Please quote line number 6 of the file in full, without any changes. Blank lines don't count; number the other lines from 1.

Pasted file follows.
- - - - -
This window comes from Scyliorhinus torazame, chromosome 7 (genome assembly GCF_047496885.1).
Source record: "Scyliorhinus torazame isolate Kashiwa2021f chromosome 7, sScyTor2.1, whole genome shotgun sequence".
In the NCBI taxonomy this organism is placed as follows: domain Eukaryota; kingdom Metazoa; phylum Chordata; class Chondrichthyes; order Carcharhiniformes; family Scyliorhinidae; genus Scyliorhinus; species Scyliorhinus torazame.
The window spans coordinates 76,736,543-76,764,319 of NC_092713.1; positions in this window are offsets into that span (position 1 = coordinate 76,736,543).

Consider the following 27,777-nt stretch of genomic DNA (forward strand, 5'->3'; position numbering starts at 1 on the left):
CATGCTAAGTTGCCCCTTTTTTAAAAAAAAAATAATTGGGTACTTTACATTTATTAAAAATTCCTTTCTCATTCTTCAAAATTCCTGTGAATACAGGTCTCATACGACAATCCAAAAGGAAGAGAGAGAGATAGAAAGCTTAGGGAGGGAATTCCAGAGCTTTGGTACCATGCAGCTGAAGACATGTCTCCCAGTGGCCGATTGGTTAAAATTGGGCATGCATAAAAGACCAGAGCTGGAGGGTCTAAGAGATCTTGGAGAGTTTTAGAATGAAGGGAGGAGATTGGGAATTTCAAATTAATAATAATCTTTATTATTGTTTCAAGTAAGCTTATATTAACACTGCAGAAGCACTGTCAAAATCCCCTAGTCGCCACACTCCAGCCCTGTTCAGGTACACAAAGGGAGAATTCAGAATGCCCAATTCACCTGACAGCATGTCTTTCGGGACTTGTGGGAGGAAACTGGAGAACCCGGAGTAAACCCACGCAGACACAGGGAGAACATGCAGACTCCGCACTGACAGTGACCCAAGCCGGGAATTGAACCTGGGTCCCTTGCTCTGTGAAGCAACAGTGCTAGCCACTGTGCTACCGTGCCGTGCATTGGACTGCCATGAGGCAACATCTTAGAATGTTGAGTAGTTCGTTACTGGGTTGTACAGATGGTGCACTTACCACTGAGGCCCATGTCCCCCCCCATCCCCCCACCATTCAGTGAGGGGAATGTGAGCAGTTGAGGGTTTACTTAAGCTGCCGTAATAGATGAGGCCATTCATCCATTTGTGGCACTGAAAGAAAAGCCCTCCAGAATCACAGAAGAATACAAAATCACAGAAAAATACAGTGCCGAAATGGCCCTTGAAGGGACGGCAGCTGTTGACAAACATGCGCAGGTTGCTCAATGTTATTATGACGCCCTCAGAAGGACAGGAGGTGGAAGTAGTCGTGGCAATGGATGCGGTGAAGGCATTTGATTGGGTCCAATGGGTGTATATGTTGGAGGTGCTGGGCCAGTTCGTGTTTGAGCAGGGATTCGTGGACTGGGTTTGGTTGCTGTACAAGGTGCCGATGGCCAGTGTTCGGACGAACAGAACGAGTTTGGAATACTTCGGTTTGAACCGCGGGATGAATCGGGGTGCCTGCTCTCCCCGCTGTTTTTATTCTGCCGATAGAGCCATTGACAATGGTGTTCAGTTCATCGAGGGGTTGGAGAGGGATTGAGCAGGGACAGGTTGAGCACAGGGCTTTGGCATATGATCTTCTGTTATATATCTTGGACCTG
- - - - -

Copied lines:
CATGCTAAGTTGCCCCTTTTTTAAAAAAAAAATAATTGGGTACTTTACATTTATTAAAAATTCCTTTCTCATTCTTCAAAATTCCTGTGAATACAGGTCTCATACGACAATCCAAAAGGAAGAGAGAGAGATAGAAAGCTTAGGGAGGGAATTCCAGAGCTTTGGTACCATGCAGCTGAAGACATGTCTCCCAGTGGCCGATTGGTTAAAATTGGGCATGCATAAAAGACCAGAGCTGGAGGGTCTAAGAGATCTTGGAGAGTTTTAGAATGAAGGGAGGAGATTGGGAATTTCAAATTAATAATAATCTTTATTATTGTTTCAAGTAAGCTTATATTAACACTGCAGAAGCACTGTCAAAATCCCCTAGTCGCCACACTCCAGCCCTGTTCAGGTACACAAAGGGAGAATTCAGAATGCCCAATTCACCTGACAGCATGTCTTTCGGGACTTGTGGGAGGAAACTGGAGAACCCGGAGTAAACCCACGCAGACACAGGGAGAACATGCAGACTCCGCACTGACAGTGACCCAAGCCGGGAATTGAACCTGGGTCCCTTGCTCTGTGAAGCAACAGTGCTAGCCACTGTGCTACCGTGCCGTGCATTGGACTGCCATGAGGCAACATCTTAGAATGTTGAGTAGTTCGTTACTGGGTTGTACAGATGGTGCACTTACCACTGAGGCCCATGTCCCCCCCCATCCCCCCACCATTCAGTGAGGGGAATGTGAGCAGTTGAGGGTTTACTTAAGCTGCCGTAATAGATGAGGCCATTCATCCATTTGTGGCACTGAAAGAAAAGCCCTCCAGAATCACAGAAGAATACAAAATCACAGAAAAATACAGTGCCGAAATGGCCCTTGAAGGGACGGCAGCTGTTGACAAACATGCGCAGGTTGCTCAATGTTATTATGACGCCCTCAGAAGGACAGGAGGTGGAAGTAGTCGTGGCAATGGATGCGGTGAAGGCATTTGATTGGGTCCAATGGGTGTATATGTTGGAGGTGCTGGGCCAGTTCGTGTTTGAGCAGGGATTCGTGGACTGGGTTTGGTTGCTGTACAAGGTGCCGATGGCCAGTGTTCGGACGAACAGAACGAGTTTGGAATACTTCGGTTTGAACCGCGGGATGAATCGGGGTGCCTGCTCTCCCCGCTGTTTTTATTCTGCCGATAGAGCCATTGACAATGGTGTTCAGTTCATCGAGGGGTTGGAGAGGGATTGAGCAGGGACAGGTTGAGCACAGGGCTTTGGCATATGATCTTCTGTTATATATCTTGGACCTG